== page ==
Joseph Addison was born on May 1,the son of the rector of Milston, Wiltshire. Addison used poetry to further his political ambitions; his earliest poems include flattering references to influential men. In Addison was rewarded with a grant of money which allowed him to make the grand tour, a series of visits to the main European capitals, which was a standard part of the education of the 18th-century gentleman. One record of his travels is his long poem Letter from Italy.
His writing skill led to his holding important posts in government while the Whigs were in power. Early life Addison was the eldest son of the Reverend Lancelot Addison, later archdeacon of Coventry and dean of Lichfield.
Here began his lifelong friendship with Richard Steelewho later became his literary collaborator. Through distinction in Latin verse he won election as Demy scholar to Magdalen College in and took the degree of M. He was a fellow from to At Magdalen he spent 10 years as tutor in preparation for a career as a scholar and man of letters.
In A Poem to his Majesty William IIIwith a dedication to Lord Keeper Somersthe influential Whig statesman, brought favourable notice not only from Somers but also Charles Montague later earl of Halifaxwho saw in Addison a writer whose services were of potential use to the crown.
A treasury grant offered him opportunity for travel and preparation for government service. The European tour — enabled Addison not only to become acquainted with English diplomats abroad but also to meet contemporary European men of letters.
After time in France, he spent the year in leisurely travel in Italy, during which he wrote the prose Remarks on Several Parts of Italy ; rev. He then toured through Austria, the German states, and the Netherlands before returning to England in Addison was meanwhile appointed commissioner of appeals in excise, a sinecure left vacant by the death of John Locke.
The Campaign, addressed to Marlboroughwas published on December 14 though dated The Whig success in the election of Maywhich saw the return of Somers and Halifax to the Privy Councilbrought Addison increased financial security in an appointment as undersecretary to the secretary of state, a busy and lucrative post.
At this time he began to see much of Steele, helping him write the play The Tender Husband In practical ways Addison also assisted Steele with substantial loans and the appointment as editor of the official London Gazette.
In Addison was elected to Parliament for Lostwithiel in Cornwall, and later in the same year he was made secretary to the earl of Wharton, the new lord lieutenant of Ireland.
He served as Irish secretary until August The first number of The Tatler appeared on April 12,while Addison was still in England; but while still in Ireland he began contributing to the new periodical. Back in London in Septemberhe supplied most of the essays during the winter of —10 before returning to Ireland in May.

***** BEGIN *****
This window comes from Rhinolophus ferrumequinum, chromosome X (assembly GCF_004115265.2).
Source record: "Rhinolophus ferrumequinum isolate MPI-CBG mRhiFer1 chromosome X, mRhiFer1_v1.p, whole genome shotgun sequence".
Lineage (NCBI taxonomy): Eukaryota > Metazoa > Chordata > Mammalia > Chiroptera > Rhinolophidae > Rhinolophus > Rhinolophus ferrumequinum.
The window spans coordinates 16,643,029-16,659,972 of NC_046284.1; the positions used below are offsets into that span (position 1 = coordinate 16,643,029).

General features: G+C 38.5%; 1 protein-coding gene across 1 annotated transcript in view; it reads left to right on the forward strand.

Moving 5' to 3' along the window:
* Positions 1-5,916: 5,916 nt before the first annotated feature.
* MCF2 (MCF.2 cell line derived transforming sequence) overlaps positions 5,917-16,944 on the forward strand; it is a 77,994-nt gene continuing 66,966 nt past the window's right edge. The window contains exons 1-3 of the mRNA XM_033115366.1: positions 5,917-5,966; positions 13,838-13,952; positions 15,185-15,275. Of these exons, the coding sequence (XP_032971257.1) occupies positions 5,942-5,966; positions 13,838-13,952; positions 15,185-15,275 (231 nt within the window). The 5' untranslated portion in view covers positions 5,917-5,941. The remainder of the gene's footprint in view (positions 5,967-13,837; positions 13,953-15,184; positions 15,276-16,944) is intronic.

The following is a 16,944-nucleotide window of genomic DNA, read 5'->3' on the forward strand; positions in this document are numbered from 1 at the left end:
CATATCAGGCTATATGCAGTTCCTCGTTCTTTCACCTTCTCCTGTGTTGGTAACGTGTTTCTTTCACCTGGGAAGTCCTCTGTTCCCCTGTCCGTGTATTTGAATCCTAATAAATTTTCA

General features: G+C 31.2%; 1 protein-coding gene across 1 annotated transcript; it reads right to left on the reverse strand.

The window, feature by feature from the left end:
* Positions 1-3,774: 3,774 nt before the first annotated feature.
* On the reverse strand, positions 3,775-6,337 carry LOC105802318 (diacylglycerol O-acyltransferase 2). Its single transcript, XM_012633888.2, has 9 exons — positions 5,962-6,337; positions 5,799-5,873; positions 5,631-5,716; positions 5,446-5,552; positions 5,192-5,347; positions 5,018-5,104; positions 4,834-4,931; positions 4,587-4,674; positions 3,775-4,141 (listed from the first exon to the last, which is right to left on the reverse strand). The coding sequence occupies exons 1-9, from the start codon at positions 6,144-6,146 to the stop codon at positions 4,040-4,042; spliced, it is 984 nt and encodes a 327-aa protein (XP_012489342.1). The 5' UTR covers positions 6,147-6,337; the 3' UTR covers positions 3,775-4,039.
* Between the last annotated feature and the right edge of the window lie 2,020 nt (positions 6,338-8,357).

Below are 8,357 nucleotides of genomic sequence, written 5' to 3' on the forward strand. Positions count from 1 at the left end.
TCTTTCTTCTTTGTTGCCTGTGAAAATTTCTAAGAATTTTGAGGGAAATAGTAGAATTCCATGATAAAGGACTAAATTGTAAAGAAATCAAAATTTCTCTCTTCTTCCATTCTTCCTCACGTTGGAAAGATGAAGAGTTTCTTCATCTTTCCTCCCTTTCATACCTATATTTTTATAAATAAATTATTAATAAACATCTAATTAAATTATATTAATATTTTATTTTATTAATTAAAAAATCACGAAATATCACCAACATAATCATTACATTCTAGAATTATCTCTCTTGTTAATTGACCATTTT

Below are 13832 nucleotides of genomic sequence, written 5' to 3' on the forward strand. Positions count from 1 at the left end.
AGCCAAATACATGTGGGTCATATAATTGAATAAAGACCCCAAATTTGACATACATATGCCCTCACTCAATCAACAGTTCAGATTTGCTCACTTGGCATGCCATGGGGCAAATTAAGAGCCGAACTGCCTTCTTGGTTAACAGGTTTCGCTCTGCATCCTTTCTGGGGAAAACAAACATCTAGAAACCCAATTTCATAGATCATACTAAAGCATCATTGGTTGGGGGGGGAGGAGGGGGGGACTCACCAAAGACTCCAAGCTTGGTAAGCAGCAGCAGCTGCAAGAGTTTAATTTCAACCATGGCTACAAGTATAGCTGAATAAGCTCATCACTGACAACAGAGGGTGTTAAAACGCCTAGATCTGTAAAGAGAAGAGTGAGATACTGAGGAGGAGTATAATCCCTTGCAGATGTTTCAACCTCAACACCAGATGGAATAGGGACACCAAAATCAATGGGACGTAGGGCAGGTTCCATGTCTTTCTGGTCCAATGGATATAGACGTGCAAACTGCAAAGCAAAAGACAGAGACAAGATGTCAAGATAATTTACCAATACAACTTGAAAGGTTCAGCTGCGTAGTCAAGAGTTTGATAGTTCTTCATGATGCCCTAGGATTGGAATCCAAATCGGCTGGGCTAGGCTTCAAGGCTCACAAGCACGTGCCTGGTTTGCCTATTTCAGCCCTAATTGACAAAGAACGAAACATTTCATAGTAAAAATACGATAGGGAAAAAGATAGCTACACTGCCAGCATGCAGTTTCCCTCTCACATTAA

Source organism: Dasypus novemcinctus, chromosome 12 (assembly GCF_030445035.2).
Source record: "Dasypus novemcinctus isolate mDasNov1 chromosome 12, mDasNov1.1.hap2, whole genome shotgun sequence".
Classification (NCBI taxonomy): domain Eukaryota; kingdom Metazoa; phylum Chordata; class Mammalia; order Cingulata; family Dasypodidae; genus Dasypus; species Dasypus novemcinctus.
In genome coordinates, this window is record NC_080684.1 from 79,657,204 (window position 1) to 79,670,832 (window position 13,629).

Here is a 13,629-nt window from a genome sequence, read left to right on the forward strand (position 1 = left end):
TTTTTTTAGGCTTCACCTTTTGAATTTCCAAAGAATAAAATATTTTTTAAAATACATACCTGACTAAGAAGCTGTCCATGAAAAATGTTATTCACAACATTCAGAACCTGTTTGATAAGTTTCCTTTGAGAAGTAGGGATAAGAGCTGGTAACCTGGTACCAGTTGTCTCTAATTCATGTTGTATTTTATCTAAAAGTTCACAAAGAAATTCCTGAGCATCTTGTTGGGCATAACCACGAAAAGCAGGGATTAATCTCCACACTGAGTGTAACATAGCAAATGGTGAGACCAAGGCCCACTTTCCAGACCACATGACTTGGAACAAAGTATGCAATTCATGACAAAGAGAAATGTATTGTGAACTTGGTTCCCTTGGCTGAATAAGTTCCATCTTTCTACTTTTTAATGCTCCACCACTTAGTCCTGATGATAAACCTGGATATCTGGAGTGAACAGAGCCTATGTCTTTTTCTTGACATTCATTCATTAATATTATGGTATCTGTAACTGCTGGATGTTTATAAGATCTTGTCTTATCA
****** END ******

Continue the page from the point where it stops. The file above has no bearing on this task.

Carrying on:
Joseph Addison, engraving, early 19th century. Although Addison easily retained his seat in the Commons, his old and powerful patrons were again out of favour, and, for the first time since his appointment as undersecretary inAddison found himself without employment.
Addison continued contributing to the final numbers of The Tatler, which Steele finally brought to a close on January 2, By the end of Steele had enough material for a collected edition of The Tatler.
Thereupon, he and Addison decided to make a fresh start with a new periodical. One feature of The Spectator that deserves particular mention is its critical essays, in which Addison sought to elevate public taste.Francis Bacon Mark Twain Joseph Addison 1.
Log in Join now 1. Log in Join now High School.
History. 5 points Which of the following men is credited as the first English essayist? Francis Bacon Mark Twain Joseph Addison Richard Steele Ask for details ; Follow Report by Which best explains why English settlers first established colonies in 5/5(5).
Summary. Joseph Addison (1 May – 17 June ) was an English essayist, poet, playwright and politician. He was a man of letters, eldest son of Lancelot Addison.
English essayist, poet and statesman; with Richard Steele produced the non-political Spectator. Document Signed, one page, quarto, Whitehall, January 29, / Addison, signing on the verso of an account of Henry Worsley’s extraordinary expenses on behalf of the King, makes a two-line statement authorizing payment.
Joseph. –, English essayist and poet who, with Richard Steele, founded The Spectator (–14) and contributed most of its essays, including the de Coverley Papers Collins English Dictionary.
Joseph Addison was an English essayist, poet, and dramatist. He was also a politician. In writings of Joseph Addison we find the pleasant reflection of English society of his period. Joseph Addison (1 May – 17 June ) was an English essayist, poet, playwright and politician.
He was a man of letters, eldest son of Lancelot Addison.
His name is usually remembered alongside that of his long-standing friend, Richard Steele, with whom he founded The Spectator magazine.